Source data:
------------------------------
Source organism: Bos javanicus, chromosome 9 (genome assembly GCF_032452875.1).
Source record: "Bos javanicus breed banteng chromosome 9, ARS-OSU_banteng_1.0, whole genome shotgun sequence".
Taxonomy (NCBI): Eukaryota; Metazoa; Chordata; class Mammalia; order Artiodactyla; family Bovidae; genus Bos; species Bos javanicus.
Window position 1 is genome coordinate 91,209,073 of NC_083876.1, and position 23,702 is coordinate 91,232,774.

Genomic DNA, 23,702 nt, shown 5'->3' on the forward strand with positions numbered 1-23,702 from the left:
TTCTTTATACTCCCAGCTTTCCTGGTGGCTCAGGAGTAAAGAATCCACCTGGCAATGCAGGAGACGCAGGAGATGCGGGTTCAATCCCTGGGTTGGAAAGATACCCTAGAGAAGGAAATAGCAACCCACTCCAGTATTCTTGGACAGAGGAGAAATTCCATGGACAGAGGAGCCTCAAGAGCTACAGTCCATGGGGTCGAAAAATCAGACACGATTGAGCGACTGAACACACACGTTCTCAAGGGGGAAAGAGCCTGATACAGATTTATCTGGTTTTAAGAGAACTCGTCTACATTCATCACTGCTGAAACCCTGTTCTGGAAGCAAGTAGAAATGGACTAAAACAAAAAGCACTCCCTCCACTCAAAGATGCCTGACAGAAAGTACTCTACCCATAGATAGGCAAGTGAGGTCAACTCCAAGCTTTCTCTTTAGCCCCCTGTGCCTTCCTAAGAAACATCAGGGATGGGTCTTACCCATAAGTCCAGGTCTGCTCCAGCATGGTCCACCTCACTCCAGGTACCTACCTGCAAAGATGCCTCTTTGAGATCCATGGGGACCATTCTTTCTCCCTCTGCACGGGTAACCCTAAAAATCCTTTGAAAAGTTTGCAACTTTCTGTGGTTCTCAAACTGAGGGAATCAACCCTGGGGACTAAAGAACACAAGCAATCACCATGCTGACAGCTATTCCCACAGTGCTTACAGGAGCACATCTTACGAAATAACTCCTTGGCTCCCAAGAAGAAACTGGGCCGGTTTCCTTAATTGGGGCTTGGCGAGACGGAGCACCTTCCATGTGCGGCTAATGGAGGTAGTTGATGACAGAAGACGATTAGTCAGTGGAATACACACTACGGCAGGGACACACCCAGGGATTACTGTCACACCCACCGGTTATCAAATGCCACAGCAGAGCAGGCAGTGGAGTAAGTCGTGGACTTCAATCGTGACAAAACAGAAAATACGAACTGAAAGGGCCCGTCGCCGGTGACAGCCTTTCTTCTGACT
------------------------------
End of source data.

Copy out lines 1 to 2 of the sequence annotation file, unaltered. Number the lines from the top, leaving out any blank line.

Source organism: Bos javanicus, chromosome 9 (genome assembly GCF_032452875.1).
Source record: "Bos javanicus breed banteng chromosome 9, ARS-OSU_banteng_1.0, whole genome shotgun sequence".